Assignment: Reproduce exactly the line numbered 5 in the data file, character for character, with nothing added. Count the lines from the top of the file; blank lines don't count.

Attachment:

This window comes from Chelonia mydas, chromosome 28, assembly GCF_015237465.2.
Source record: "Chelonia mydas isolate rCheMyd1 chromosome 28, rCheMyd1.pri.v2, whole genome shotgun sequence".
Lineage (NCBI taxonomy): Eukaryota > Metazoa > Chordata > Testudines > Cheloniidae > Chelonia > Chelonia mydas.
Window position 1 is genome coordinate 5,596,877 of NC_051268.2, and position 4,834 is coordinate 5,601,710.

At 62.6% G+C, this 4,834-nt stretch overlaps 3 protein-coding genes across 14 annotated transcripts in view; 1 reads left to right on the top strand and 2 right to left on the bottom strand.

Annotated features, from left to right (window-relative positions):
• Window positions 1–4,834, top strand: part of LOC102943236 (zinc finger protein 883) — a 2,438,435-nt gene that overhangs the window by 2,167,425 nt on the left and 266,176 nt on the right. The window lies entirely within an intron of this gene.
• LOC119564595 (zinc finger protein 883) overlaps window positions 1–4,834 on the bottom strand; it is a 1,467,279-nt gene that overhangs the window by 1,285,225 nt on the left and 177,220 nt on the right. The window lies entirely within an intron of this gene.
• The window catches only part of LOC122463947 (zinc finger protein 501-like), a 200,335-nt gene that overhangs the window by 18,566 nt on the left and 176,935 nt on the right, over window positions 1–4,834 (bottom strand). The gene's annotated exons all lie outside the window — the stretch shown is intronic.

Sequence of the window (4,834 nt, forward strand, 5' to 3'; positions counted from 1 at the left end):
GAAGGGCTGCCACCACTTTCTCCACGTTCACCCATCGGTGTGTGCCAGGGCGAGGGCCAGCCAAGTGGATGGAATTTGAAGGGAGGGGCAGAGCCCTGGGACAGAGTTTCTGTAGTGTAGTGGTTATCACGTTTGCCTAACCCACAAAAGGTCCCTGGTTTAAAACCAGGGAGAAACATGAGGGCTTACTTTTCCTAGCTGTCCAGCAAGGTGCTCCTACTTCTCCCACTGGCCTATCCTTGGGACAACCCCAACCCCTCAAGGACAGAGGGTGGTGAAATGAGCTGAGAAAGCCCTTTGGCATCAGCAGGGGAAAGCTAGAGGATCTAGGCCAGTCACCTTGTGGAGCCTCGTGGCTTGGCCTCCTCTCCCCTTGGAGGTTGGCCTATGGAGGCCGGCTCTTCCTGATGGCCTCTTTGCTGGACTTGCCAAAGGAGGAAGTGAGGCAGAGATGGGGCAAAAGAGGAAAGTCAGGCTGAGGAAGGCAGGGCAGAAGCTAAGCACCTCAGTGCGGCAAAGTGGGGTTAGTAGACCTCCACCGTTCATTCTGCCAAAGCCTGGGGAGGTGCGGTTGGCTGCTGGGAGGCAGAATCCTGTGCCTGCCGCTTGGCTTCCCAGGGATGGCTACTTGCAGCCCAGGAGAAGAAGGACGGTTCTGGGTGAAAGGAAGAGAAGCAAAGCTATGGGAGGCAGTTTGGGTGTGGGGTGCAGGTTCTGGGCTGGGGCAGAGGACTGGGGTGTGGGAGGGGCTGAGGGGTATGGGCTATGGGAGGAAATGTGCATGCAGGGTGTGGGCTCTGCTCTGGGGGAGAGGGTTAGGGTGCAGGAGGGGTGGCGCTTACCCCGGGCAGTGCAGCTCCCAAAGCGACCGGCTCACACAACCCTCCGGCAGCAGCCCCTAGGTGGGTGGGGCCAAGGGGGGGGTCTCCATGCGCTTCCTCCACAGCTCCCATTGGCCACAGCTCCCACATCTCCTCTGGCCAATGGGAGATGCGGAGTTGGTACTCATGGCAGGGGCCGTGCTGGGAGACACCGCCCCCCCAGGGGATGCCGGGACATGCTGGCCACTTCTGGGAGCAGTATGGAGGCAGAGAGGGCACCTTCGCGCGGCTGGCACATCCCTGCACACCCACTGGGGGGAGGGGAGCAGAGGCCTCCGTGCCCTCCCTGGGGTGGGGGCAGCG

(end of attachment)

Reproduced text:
At 62.6% G+C, this 4,834-nt stretch overlaps 3 protein-coding genes across 14 annotated transcripts in view; 1 reads left to right on the top strand and 2 right to left on the bottom strand.